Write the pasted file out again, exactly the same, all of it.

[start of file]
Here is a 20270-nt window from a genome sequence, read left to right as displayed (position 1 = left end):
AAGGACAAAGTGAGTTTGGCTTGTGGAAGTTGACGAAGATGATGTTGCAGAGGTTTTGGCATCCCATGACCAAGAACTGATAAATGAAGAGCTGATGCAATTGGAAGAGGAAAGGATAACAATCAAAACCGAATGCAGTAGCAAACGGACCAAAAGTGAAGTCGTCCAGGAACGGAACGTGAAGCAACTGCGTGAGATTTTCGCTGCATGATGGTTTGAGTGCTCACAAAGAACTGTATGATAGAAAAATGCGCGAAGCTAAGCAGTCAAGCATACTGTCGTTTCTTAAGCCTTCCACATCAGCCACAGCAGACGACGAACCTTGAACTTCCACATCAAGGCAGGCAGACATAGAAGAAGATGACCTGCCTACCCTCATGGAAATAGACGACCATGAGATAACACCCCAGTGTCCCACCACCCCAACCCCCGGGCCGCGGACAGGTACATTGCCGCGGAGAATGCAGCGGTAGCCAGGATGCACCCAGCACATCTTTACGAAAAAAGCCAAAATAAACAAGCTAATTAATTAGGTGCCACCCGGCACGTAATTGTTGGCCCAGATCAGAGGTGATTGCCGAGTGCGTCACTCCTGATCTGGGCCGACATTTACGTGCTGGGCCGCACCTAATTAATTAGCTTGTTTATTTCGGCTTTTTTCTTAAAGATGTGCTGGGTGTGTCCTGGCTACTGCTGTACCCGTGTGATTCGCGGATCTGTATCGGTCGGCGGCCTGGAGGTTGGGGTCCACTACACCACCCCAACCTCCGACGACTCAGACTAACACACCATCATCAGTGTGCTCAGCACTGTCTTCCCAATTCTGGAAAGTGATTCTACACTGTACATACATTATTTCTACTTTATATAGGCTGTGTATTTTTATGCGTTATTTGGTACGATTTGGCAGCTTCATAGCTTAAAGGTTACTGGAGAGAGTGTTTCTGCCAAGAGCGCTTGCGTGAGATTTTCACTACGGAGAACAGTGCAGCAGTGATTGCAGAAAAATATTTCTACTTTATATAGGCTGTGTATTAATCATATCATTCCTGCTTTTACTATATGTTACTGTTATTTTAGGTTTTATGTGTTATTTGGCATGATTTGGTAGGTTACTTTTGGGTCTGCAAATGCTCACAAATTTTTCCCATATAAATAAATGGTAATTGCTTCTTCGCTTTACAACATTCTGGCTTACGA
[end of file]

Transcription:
Here is a 20270-nt window from a genome sequence, read left to right as displayed (position 1 = left end):
AAGGACAAAGTGAGTTTGGCTTGTGGAAGTTGACGAAGATGATGTTGCAGAGGTTTTGGCATCCCATGACCAAGAACTGATAAATGAAGAGCTGATGCAATTGGAAGAGGAAAGGATAACAATCAAAACCGAATGCAGTAGCAAACGGACCAAAAGTGAAGTCGTCCAGGAACGGAACGTGAAGCAACTGCGTGAGATTTTCGCTGCATGATGGTTTGAGTGCTCACAAAGAACTGTATGATAGAAAAATGCGCGAAGCTAAGCAGTCAAGCATACTGTCGTTTCTTAAGCCTTCCACATCAGCCACAGCAGACGACGAACCTTGAACTTCCACATCAAGGCAGGCAGACATAGAAGAAGATGACCTGCCTACCCTCATGGAAATAGACGACCATGAGATAACACCCCAGTGTCCCACCACCCCAACCCCCGGGCCGCGGACAGGTACATTGCCGCGGAGAATGCAGCGGTAGCCAGGATGCACCCAGCACATCTTTACGAAAAAAGCCAAAATAAACAAGCTAATTAATTAGGTGCCACCCGGCACGTAATTGTTGGCCCAGATCAGAGGTGATTGCCGAGTGCGTCACTCCTGATCTGGGCCGACATTTACGTGCTGGGCCGCACCTAATTAATTAGCTTGTTTATTTCGGCTTTTTTCTTAAAGATGTGCTGGGTGTGTCCTGGCTACTGCTGTACCCGTGTGATTCGCGGATCTGTATCGGTCGGCGGCCTGGAGGTTGGGGTCCACTACACCACCCCAACCTCCGACGACTCAGACTAACACACCATCATCAGTGTGCTCAGCACTGTCTTCCCAATTCTGGAAAGTGATTCTACACTGTACATACATTATTTCTACTTTATATAGGCTGTGTATTTTTATGCGTTATTTGGTACGATTTGGCAGCTTCATAGCTTAAAGGTTACTGGAGAGAGTGTTTCTGCCAAGAGCGCTTGCGTGAGATTTTCACTACGGAGAACAGTGCAGCAGTGATTGCAGAAAAATATTTCTACTTTATATAGGCTGTGTATTAATCATATCATTCCTGCTTTTACTATATGTTACTGTTATTTTAGGTTTTATGTGTTATTTGGCATGATTTGGTAGGTTACTTTTGGGTCTGCAAATGCTCACAAATTTTTCCCATATAAATAAATGGTAATTGCTTCTTCGCTTTACAACATTCTGGCTTACGA